At least back when I was helping develop LEED NC v2.2 I can state for an absolute fact, that what the Technical Advisory Groups develop for LEED had no bearing on the final requirements that somehow appear in the LEED Reference Guides, the Forms (Templates), and the reviewer cheat sheets. The rating systems yes, but not the details below.

I also tell you that I was told by the USGBC VP of LEED (long gone), when I complained that requirements the Technical Advisory Group had drafted had been tossed and haphazardly been rewritten without the following the LEED development rules, something to the effect: "You are an Advisory Group only. We (the USGBC) do not need to use what the Groups develop. We have outside consultants paid to develop technical content."

Figure out who those outside consultants are and I am certain you will find them heavily involved today inventing new LEED requirements. Some of those consultants likely still work on certifying their own LEED buildings. LEED Consultants were working on their own LEED projects, writing Reference Guides, developing Forms and Templates, and reviewing their competitors LEED projects. In the past this was the case, and it appears to still be the case with the exception of reviewing LEED projects.

Unfortunately, if my thoughts about how these hidden requirements get invent are true, then we don't get to find out about them until the LEED Review. Others know about them, and use them to their advantage, long before you learn they even exist.

July 6, 2012 - 1:24 pm

We are being required to prove that adjacent buildings will not use our bike racks. This is not a LEED requirement. I can see where the reviewer is coming from because the building is located on a campus, but the building is still and individual project, with individual certification. It seems unfair to arbitrarily add LEED requirements. I could not find this requirement anywhere in LEED guidance.

This requirement is applicable to all projects where it appears that the facilities may be shared. We regret an inconvenience that documenting this requirement may cause, but would like to remind you that there are two options for demonstrating compliance. 1) A statement, signed by the building/property Owner or manager, may be provided to verify that the use of the bicycle storage facilities is exclusive to the occupants of the project buildings and signage provided to so indicate. Or, 2) Documentation, such as revised site plans and supplemental calculations, may be provided to demonstrate that sufficient bicycle storage facilities have been provided to serve all occupants, including occupants that are not part of the project, with access to the amenities.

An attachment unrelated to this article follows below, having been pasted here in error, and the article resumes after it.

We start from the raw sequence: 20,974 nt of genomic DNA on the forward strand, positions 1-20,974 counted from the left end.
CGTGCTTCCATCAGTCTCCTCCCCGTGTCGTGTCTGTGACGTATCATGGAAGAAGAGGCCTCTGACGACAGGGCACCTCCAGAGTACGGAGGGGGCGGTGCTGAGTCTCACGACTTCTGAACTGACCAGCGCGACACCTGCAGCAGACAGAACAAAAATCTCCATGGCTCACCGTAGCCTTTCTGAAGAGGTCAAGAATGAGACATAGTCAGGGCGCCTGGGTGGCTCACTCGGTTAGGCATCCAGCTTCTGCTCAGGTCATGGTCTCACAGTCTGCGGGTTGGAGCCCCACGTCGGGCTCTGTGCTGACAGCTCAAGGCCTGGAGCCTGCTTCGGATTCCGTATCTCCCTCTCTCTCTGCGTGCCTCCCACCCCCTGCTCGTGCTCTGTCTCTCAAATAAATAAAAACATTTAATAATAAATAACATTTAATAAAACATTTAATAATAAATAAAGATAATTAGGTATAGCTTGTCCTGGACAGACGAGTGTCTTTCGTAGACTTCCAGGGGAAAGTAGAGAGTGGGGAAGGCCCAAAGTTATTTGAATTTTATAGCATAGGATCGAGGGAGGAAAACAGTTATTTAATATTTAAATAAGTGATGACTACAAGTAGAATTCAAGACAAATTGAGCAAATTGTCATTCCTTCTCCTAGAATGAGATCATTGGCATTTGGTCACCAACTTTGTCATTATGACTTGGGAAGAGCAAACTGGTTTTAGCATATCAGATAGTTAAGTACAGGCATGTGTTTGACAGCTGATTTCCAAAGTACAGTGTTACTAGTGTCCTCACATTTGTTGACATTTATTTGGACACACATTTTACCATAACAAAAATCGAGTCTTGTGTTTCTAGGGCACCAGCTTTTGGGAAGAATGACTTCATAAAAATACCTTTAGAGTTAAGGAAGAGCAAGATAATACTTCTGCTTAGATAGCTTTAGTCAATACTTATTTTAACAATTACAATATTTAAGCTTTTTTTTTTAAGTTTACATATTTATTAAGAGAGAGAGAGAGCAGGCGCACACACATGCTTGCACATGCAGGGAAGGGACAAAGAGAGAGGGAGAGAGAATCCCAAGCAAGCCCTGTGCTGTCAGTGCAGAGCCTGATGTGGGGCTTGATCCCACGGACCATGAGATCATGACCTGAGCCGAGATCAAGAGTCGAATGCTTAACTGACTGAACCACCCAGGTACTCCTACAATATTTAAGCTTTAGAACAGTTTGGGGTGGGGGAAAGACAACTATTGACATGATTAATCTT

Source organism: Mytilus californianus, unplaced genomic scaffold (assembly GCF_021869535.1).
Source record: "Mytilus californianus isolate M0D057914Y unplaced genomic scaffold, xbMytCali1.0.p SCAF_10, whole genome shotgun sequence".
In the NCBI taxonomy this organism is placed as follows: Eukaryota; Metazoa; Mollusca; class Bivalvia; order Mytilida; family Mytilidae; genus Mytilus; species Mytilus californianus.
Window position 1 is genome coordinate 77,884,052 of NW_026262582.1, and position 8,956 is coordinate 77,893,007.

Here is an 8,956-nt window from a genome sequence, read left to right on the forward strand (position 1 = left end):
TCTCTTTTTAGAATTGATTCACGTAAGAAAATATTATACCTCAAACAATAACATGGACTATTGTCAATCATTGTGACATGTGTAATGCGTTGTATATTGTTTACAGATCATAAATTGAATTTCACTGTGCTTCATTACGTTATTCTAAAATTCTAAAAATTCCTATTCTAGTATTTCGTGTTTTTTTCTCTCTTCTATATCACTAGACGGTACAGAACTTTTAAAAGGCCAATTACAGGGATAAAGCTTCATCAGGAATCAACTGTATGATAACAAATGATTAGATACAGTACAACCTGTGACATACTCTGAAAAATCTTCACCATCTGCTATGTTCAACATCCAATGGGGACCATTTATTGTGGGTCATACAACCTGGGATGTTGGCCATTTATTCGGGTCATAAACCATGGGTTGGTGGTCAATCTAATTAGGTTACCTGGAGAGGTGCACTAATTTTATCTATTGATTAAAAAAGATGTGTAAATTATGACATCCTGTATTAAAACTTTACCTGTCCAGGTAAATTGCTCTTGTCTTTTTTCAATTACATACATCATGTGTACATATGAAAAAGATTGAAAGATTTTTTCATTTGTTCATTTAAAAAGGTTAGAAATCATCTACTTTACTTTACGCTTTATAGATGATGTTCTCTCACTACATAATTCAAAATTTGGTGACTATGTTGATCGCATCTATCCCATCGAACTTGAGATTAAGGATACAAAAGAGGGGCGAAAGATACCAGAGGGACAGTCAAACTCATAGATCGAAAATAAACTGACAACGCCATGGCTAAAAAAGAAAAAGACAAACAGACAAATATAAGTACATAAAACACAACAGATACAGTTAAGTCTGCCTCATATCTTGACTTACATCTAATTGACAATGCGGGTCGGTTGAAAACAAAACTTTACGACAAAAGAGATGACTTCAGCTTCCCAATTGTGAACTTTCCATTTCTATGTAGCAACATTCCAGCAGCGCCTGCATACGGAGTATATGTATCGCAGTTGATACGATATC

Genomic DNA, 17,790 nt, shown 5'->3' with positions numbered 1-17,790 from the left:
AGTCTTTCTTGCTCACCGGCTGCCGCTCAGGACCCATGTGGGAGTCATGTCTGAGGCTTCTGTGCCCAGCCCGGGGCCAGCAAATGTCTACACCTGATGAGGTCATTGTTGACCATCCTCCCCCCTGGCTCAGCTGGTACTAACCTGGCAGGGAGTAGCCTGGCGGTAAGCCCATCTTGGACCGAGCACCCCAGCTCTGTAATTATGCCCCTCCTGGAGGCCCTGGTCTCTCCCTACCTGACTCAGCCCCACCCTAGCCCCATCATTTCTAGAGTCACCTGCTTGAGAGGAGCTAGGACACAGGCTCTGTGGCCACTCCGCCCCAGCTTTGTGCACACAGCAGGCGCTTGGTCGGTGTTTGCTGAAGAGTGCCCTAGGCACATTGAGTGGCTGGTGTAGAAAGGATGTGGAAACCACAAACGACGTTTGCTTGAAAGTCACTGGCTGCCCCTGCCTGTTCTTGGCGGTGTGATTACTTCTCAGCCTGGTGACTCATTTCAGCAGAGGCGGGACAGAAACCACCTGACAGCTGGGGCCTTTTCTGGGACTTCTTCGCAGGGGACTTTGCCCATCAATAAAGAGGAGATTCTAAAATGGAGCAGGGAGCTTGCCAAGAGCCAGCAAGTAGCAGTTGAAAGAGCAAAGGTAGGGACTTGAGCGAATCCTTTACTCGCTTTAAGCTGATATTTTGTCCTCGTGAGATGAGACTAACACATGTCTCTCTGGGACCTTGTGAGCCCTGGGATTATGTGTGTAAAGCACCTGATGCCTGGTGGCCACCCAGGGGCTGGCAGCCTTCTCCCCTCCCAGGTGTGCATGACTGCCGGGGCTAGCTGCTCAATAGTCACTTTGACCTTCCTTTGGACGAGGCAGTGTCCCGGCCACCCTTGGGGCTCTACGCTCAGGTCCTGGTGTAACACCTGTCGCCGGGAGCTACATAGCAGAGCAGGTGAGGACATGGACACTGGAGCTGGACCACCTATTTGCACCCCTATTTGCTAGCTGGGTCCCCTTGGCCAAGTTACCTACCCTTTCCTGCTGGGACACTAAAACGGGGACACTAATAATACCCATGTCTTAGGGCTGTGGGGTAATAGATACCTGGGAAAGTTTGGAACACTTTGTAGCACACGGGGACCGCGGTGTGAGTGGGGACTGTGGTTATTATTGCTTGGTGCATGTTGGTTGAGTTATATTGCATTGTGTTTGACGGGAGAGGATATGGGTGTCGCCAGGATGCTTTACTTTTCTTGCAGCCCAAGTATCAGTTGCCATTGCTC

July 6, 2012 - 1:46 pm

Just more new review nonsense from the reviewers.

It appears that the reviewers are insisting that the multiple-building rules (AGMBC) must be used for any standalone LEED project on a campus.

What if the campus is a large university? Are the reviewers demanding that a LEED building more than 200 yards from a non-LEED building prove that the non-LEED building occupants do not use the bike racks provided for the LEED building? Oops, "reviewer discretion" used to justify this type of demand seems to have missed a major part of the requirement; bicycle storage and showers must be within a certain distance to be claimed.

Previously, I have seen new demands about LEED NC is a "whole building rating system" which is being taken as a demand to document parts of a project not only outside the scope of work, but that are inconsistent with the LEED 40:60 certification rules which helps determine which rating system should be used to certify a project that could be under two LEED systems.

The 40:60 rule means of a project is 40% one LEED system type (NC, CI, CS, etc) and 60% another system type, then the project is free to use whichever LEED rating system they choose. But, what is happening is if you pick LEED NC and are partially LEED CS you are required to follow optional credits in CS as mandatory in LEED NC. The reviewers shoe-horn the CS credits into LEED NC credits the project is pursuing.

This review nonsense absolutely has to stop. There are no published rules provided by the USGBC for the GBCI and LEED users to follow. The Reference Guides have become useless. You now have to guess what the project requirements are, and worse, could possibly be.